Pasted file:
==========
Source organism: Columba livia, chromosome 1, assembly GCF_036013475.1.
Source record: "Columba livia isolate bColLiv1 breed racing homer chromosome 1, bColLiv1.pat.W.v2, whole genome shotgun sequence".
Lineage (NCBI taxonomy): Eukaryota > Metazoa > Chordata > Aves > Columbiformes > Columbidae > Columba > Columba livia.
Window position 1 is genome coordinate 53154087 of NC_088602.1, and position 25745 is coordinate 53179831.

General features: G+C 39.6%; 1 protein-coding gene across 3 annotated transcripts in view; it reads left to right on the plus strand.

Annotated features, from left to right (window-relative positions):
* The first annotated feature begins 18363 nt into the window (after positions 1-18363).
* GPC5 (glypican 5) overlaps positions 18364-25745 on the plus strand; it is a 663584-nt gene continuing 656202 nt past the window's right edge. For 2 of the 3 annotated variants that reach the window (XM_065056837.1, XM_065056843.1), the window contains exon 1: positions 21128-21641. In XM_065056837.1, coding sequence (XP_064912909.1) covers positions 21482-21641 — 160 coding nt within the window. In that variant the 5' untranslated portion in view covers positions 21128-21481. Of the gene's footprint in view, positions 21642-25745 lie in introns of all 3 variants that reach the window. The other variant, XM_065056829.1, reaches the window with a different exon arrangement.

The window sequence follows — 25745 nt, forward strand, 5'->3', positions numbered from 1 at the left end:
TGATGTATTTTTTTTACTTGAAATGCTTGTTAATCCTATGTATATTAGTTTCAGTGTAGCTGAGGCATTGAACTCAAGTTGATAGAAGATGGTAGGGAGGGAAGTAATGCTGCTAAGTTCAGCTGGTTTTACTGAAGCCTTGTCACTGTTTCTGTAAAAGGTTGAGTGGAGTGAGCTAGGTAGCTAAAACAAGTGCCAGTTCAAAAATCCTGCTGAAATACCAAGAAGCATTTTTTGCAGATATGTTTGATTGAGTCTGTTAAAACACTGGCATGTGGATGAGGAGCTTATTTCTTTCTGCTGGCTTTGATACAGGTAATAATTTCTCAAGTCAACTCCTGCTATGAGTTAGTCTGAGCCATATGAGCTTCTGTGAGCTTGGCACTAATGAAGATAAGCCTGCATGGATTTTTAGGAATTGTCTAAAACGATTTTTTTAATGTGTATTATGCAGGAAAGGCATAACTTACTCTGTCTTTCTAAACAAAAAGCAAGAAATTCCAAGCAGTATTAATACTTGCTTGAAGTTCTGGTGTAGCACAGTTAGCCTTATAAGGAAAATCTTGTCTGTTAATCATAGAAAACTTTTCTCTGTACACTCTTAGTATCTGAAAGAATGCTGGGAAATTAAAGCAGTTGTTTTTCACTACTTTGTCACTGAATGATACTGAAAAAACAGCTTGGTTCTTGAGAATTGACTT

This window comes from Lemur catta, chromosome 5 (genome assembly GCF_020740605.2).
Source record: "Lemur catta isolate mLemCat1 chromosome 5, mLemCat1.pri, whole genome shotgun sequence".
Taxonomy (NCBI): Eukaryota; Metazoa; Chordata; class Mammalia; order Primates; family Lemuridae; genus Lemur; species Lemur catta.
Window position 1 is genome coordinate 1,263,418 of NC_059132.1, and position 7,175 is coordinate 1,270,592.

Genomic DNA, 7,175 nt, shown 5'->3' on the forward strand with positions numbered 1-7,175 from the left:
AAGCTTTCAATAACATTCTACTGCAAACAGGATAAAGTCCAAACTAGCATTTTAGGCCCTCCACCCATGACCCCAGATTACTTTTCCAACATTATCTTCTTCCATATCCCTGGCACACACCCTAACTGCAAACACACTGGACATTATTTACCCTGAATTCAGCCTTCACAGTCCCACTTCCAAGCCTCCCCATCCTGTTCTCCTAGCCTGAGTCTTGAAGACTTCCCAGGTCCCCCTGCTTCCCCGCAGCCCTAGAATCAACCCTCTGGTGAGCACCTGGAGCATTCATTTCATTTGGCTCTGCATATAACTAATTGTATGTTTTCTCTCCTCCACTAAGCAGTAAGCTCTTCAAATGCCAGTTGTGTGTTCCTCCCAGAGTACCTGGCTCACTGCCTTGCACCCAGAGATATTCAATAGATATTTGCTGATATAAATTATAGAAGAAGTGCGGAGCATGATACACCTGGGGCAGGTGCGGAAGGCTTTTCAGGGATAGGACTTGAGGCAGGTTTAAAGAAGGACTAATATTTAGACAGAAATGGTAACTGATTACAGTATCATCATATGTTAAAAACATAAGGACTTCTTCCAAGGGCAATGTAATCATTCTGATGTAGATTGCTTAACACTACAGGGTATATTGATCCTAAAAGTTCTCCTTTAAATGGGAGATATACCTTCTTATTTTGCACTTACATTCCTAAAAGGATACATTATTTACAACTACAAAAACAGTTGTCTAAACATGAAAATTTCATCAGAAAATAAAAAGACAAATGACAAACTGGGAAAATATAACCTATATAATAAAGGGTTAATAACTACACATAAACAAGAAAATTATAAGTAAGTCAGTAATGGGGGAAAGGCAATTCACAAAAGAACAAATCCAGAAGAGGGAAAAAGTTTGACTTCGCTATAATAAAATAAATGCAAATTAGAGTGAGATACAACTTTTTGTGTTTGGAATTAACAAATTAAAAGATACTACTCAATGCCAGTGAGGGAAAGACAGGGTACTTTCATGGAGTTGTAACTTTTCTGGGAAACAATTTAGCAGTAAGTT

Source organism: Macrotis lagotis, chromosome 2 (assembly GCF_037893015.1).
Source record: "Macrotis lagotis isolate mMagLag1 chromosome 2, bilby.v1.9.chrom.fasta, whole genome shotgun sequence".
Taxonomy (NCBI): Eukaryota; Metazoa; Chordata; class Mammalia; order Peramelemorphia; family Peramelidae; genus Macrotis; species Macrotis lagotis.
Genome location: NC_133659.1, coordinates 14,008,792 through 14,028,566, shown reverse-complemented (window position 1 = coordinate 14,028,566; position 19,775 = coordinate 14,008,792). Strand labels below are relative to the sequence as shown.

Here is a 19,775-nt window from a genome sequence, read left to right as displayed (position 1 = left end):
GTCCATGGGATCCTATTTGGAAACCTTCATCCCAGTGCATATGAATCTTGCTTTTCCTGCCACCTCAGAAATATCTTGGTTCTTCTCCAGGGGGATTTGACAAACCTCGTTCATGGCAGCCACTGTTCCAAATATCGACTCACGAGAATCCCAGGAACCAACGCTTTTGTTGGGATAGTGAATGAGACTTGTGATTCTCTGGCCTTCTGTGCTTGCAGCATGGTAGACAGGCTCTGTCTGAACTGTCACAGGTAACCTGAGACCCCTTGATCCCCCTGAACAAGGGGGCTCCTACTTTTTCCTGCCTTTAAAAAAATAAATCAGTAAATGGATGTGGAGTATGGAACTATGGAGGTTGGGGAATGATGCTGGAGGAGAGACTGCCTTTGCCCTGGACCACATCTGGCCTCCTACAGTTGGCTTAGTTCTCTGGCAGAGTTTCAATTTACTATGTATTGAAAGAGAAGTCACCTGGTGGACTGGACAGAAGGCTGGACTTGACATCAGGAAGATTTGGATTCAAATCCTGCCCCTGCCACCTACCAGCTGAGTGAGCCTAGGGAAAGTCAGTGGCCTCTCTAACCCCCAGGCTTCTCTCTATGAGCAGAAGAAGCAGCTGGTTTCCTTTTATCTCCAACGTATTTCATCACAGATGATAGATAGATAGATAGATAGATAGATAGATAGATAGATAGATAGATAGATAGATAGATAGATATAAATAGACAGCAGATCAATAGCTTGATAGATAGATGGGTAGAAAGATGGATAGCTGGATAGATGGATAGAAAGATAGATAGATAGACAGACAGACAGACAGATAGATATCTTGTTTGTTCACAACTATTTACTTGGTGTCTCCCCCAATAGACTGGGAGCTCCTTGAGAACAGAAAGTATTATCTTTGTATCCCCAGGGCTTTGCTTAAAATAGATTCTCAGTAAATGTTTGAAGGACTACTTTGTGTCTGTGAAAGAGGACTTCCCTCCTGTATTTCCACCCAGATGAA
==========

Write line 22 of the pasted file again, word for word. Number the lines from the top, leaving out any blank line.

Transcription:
GTCCATGGGATCCTATTTGGAAACCTTCATCCCAGTGCATATGAATCTTGCTTTTCCTGCCACCTCAGAAATATCTTGGTTCTTCTCCAGGGGGATTTGACAAACCTCGTTCATGGCAGCCACTGTTCCAAATATCGACTCACGAGAATCCCAGGAACCAACGCTTTTGTTGGGATAGTGAATGAGACTTGTGATTCTCTGGCCTTCTGTGCTTGCAGCATGGTAGACAGGCTCTGTCTGAACTGTCACAGGTAACCTGAGACCCCTTGATCCCCCTGAACAAGGGGGCTCCTACTTTTTCCTGCCTTTAAAAAAATAAATCAGTAAATGGATGTGGAGTATGGAACTATGGAGGTTGGGGAATGATGCTGGAGGAGAGACTGCCTTTGCCCTGGACCACATCTGGCCTCCTACAGTTGGCTTAGTTCTCTGGCAGAGTTTCAATTTACTATGTATTGAAAGAGAAGTCACCTGGTGGACTGGACAGAAGGCTGGACTTGACATCAGGAAGATTTGGATTCAAATCCTGCCCCTGCCACCTACCAGCTGAGTGAGCCTAGGGAAAGTCAGTGGCCTCTCTAACCCCCAGGCTTCTCTCTATGAGCAGAAGAAGCAGCTGGTTTCCTTTTATCTCCAACGTATTTCATCACAGATGATAGATAGATAGATAGATAGATAGATAGATAGATAGATAGATAGATAGATAGATAGATAGATATAAATAGACAGCAGATCAATAGCTTGATAGATAGATGGGTAGAAAGATGGATAGCTGGATAGATGGATAGAAAGATAGATAGATAGACAGACAGACAGACAGATAGATATCTTGTTTGTTCACAACTATTTACTTGGTGTCTCCCCCAATAGACTGGGAGCTCCTTGAGAACAGAAAGTATTATCTTTGTATCCCCAGGGCTTTGCTTAAAATAGATTCTCAGTAAATGTTTGAAGGACTACTTTGTGTCTGTGAAAGAGGACTTCCCTCCTGTATTTCCACCCAGATGAA